As Craig Reynolds points out in this sparking collection of essays, writing the history of Siam has always been a dangerous undertaking. This is especially true for amateurs working outside the supervision of royal authorities. In the late nineteenth century, two ambitious novices found themselves on trial, persecuted by the palace for their audacity and imagination in writing about court figures. They were imprisoned, and in one case flogged, for their unauthorized histories. Recent accusations of lèse-majesté leveled at historians Michael Wright and Dr. Piriya Krairiksh remind us that the writing of Siam's history remains a pursuit fraught with peril even for longtime professionals.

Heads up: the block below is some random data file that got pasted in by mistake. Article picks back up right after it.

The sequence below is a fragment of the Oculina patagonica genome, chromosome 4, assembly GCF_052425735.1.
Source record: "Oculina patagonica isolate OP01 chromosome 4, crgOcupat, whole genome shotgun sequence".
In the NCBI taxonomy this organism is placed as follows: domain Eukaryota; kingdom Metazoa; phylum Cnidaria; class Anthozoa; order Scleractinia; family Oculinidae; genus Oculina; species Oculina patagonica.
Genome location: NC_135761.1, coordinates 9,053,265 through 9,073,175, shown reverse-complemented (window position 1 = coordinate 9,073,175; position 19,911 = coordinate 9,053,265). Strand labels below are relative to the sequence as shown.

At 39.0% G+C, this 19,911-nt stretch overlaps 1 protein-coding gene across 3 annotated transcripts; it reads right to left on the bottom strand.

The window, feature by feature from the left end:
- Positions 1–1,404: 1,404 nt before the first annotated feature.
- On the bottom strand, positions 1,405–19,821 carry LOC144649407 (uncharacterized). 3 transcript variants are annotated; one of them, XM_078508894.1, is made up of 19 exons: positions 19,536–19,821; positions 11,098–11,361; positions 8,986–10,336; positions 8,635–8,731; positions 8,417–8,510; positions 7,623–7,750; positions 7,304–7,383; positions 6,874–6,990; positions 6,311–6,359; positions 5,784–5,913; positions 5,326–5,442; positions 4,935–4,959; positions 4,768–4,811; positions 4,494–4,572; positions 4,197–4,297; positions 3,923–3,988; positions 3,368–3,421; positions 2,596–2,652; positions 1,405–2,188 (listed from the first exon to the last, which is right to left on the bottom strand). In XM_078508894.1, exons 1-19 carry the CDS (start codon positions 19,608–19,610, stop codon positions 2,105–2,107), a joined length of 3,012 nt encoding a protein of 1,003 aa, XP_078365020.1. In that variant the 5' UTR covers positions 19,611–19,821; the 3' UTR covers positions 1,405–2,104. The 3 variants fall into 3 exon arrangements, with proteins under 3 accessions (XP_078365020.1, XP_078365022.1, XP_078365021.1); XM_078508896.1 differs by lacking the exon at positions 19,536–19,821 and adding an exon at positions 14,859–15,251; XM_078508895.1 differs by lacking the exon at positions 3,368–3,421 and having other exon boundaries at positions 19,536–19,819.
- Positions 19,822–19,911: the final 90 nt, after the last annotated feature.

Thailand, spared the debasement of Western colonialism and the devastating wars of liberation and ideology that came in its wake, now finds itself in the midst of what one Thai politician and self-appointed palace defender contends is a “cultural war” of ideas over the writing of...

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